Anyway, he slyly added, my old friend Rick Salutin, the leftist columnist in the non-leftist Toronto Globe and Mail, had already made the point that the Hamas religious party had been financially propped up early on by Israel as a counterweight to the Fatah nationalists. "The blood is on everyone's hands," said Salutin.

Well, that's true enough. And it's also true that I'm not a big supporter of Israel. As I've had to confess at various times in my life, I'm one of those non-Zionist "bad Jews." I'm not a supporter of Israel because I'm against all theocratically-connected and ethnically-based states. But unlike Hamas, which wants to drive "Israel into the sea," as the phrase I heard in my childhood goes, I'm willing to put up with Israel as a piece of historical realpolitik. In the compartmentalizations of my life, I'd rather devote my political energy to urging Israelis to end their occupation of the West Bank and other territories, and to make peace with a Palestinian Authority that allows for the creation of a Palestinian state.

Third, I suppose, as a leftist myself, I'm not allowed to say that some Palestinians are murderous, ideologically- and religiously-driven thugs who have created a situation of sanctioned mutual barbarism. Fatah has been a hopelessly corrupt, clannish, clientelistic entity for years, and in Hamas we see the brutal Palestinian alternative to the late Yassir Arafat. But I don't want to read that Israel is responsible for the Palestinian factional war, although Israel is responsible for plenty, including the occupation of Palestinian lands and the repression of Palestinians. I wouldn't mind reading an analysis that says that some Palestinians are perfectly capable of killing each other. But I suppose it would be a leftist heresy to say that, so I won't.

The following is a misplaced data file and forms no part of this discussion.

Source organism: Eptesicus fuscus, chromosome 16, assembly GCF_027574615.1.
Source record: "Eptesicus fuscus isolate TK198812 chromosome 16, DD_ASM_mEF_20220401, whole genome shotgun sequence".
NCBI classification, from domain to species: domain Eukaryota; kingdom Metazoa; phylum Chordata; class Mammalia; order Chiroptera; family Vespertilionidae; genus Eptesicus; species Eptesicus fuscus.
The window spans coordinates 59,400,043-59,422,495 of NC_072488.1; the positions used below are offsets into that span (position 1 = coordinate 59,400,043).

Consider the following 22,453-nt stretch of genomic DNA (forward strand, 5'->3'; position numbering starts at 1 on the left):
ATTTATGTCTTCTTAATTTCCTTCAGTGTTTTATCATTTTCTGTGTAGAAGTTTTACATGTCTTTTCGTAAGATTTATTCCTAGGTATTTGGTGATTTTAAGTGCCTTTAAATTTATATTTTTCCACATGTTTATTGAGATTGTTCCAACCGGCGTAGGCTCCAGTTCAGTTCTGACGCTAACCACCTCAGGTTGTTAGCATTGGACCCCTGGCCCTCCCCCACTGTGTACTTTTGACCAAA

In another, far-off pigeonhole of the mind, I note that the writer Salman Rushdie has been awarded a knighthood in Britain. Rushdie, who years ago, in 1989, was threatened with a death fatwa from an Iranian ayatollah for writing a novel, The Satanic Verses, that some people believed was an insult to Islam, is now being honoured as an artist. Sure enough, we are promptly informed through the media that a minister in the government of Pakistan has declared that a suicide bombing in England would be a justified response to the knighthood. Already a mob has gathered somewhere in Pakistan to burn effigies of the Queen and of Rushdie. And the head of the British Muslim organization says… blah blah blah.

No, the world is not ending. It is merely turning into a madhouse.


Berlin, June 19, 2007.



  • Stan Persky

    Stan Persky taught philosophy at Capilano University in N. Vancouver, B.C. He received the 2010 B.C. Lieutenant-Governor's Award for Literary Excellence. His most recent books are Reading the 21st Century: Books of the Decade, 2000-2009 (McGill-Queen's, 2011), Post-Communist Stories: About Cities, Politics, Desires (Cormorant, 2014), and Letter from Berlin: Essays 2015-2016 (Dooney's, 2017).